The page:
This is about the worst possible time to haemorrhage doctors. The NHS is enduring the longest squeeze in its funding as a proportion of GDP since its foundation; it’s being fragmented by marketisation and privatisation; it’s under growing pressure because of decimated social care budgets while citizens continue to live longer. Plunging morale – because of privatisation, staff shortages and cuts – is affecting all doctors, regardless of where they’re born: a recent study suggested two-thirds are considering leaving. The consequence? We’re having to look abroad for more doctors. This is a recurring irony of Conservative rule. After the first five years of the coalition government, drastic cuts to nurse training places led the NHS to look for one in four nurses abroad.

How have we allowed the bigots and xenophobes of our unhinged tabloid press and political elite to inflict so much damage? Rather than making our live-saving foreign doctors feel unwelcome, surely we should be focusing on how we can tax the booming wealthy individuals and big businesses so we can invest more in our NHS? It should be abundantly clear who the real saboteurs are. They have already inflicted incalculable damage to our social fabric, our public services, our economy, and our international standing. The question is: how do we prevent them from inflicting even more damage?

Owen Jones is a Guardian columnist

Jeremy Hunt claims a Tory was the true founder of the NHS – that’s rubbish | Letter

At the recent Conservative party conference the health secretary, Jeremy Hunt, claimed that it was Henry Willink, the Tory minister for health in the wartime coalition, who introduced a white paper on a national health service in 1944, making Willink the founder of the NHS and not Nye Bevan.

My research, thanks to the House of Lords library, tells me that this is complete nonsense and that Mr Hunt is way off the mark. Mr Willink’s proposed bill was by his own admission no more than a consultative document and did not see the light of day.

Indeed, when Nye Bevan’s comprehensive national health service bill was voted into law in 1946, Sir Winston Churchill, Sir Anthony Eden, Harold Macmillan, Rab Butler and other notable Tories voted against it – including Mr Willink himself, who had by then proposed a hostile amendment to the bill.

So Mr Hunt should get his facts straight, and cease misleading his Tory brethren and the wider public.
Tom Pendry
Labour, House of Lords

Join the debate – email guardian.letters@theguardian.com

Read more Guardian letters – click here to visit gu.com/letters

Jeremy Hunt claims a Tory was the true founder of the NHS – that’s rubbish | Letter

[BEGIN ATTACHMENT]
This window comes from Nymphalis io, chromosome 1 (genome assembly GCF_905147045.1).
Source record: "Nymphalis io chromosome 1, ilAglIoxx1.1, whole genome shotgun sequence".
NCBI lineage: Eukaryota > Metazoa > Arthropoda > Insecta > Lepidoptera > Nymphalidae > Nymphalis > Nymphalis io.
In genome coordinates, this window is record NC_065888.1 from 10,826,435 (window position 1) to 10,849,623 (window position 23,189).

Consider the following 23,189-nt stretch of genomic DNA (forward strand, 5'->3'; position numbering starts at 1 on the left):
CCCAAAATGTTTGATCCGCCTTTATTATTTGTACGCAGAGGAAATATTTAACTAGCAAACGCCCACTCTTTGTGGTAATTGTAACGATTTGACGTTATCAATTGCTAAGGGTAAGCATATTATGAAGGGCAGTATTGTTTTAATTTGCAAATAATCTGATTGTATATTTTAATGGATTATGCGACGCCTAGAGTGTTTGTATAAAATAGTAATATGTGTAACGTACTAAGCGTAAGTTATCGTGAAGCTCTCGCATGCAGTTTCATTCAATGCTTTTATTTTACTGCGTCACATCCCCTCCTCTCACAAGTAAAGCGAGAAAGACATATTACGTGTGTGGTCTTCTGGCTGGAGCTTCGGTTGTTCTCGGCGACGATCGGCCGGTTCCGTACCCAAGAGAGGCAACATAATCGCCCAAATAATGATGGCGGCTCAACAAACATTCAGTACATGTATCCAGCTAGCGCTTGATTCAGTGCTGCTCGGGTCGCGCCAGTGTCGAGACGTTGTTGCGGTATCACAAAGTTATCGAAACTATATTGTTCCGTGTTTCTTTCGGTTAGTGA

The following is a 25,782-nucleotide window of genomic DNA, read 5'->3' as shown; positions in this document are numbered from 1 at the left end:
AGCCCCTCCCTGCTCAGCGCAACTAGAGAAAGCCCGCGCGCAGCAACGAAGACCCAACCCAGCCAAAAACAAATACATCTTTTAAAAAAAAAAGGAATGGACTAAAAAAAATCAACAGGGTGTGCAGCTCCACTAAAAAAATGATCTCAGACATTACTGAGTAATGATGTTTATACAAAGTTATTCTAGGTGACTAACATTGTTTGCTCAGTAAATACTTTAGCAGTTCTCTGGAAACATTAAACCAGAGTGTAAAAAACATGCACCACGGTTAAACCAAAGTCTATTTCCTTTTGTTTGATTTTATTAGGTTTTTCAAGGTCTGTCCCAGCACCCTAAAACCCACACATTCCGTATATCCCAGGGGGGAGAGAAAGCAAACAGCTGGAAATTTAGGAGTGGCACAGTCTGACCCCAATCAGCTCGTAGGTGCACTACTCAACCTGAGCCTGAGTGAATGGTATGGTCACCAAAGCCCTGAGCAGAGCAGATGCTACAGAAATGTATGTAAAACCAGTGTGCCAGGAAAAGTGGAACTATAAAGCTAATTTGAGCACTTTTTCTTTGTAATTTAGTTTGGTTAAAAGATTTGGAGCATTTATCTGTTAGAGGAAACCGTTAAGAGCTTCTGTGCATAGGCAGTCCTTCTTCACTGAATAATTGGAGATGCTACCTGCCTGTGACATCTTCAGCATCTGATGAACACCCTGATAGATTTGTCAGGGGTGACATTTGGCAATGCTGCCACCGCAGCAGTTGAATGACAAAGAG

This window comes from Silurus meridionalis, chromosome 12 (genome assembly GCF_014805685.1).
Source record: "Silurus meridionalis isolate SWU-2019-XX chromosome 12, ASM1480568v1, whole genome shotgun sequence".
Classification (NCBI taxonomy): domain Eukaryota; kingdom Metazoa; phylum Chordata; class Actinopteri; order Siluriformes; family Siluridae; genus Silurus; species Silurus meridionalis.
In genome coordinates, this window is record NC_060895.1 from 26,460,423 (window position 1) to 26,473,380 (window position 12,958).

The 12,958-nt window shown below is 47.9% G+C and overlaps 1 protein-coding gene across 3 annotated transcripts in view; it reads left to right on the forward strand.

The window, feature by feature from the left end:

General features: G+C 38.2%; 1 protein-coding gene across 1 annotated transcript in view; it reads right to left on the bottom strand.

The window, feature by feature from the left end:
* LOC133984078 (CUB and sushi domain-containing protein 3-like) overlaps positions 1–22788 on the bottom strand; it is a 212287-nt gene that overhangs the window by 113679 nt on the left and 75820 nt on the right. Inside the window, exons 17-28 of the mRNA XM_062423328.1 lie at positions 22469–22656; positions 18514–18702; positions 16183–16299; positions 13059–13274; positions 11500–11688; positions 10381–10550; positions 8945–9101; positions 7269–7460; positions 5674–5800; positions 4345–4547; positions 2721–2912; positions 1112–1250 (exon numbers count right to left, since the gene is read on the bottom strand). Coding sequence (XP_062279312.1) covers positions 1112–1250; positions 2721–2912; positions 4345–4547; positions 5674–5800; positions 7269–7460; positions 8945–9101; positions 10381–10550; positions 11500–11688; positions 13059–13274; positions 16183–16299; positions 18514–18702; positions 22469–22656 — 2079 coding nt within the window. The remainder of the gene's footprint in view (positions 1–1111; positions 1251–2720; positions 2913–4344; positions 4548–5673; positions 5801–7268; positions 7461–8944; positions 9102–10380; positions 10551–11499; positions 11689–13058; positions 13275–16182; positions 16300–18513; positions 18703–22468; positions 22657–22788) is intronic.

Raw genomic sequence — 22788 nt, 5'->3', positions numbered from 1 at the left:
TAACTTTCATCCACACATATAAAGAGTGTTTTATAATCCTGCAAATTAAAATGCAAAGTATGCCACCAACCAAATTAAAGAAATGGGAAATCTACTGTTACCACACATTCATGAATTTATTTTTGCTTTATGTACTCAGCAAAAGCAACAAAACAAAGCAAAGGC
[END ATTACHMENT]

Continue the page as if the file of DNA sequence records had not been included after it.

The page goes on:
At the recent Conservative party conference the health secretary, Jeremy Hunt, claimed that it was Henry Willink, the Tory minister for health in the wartime coalition, who introduced a white paper on a national health service in 1944, making Willink the founder of the NHS and not Nye Bevan.

My research, thanks to the House of Lords library, tells me that this is complete nonsense and that Mr Hunt is way off the mark. Mr Willink’s proposed bill was by his own admission no more than a consultative document and did not see the light of day.

Indeed, when Nye Bevan’s comprehensive national health service bill was voted into law in 1946, Sir Winston Churchill, Sir Anthony Eden, Harold Macmillan, Rab Butler and other notable Tories voted against it – including Mr Willink himself, who had by then proposed a hostile amendment to the bill.

So Mr Hunt should get his facts straight, and cease misleading his Tory brethren and the wider public.
Tom Pendry
Labour, House of Lords

Join the debate – email guardian.letters@theguardian.com

Read more Guardian letters – click here to visit gu.com/letters

Jeremy Hunt claims a Tory was the true founder of the NHS – that’s rubbish | Letter

At the recent Conservative party conference the health secretary, Jeremy Hunt, claimed that it was Henry Willink, the Tory minister for health in the wartime coalition, who introduced a white paper on a national health service in 1944, making Willink the founder of the NHS and not Nye Bevan.

My research, thanks to the House of Lords library, tells me that this is complete nonsense and that Mr Hunt is way off the mark. Mr Willink’s proposed bill was by his own admission no more than a consultative document and did not see the light of day.

Indeed, when Nye Bevan’s comprehensive national health service bill was voted into law in 1946, Sir Winston Churchill, Sir Anthony Eden, Harold Macmillan, Rab Butler and other notable Tories voted against it – including Mr Willink himself, who had by then proposed a hostile amendment to the bill.

So Mr Hunt should get his facts straight, and cease misleading his Tory brethren and the wider public.
Tom Pendry
Labour, House of Lords

Join the debate – email guardian.letters@theguardian.com

Read more Guardian letters – click here to visit gu.com/letters

Jeremy Hunt claims a Tory was the true founder of the NHS – that’s rubbish | Letter

At the recent Conservative party conference the health secretary, Jeremy Hunt, claimed that it was Henry Willink, the Tory minister for health in the wartime coalition, who introduced a white paper on a national health service in 1944, making Willink the founder of the NHS and not Nye Bevan.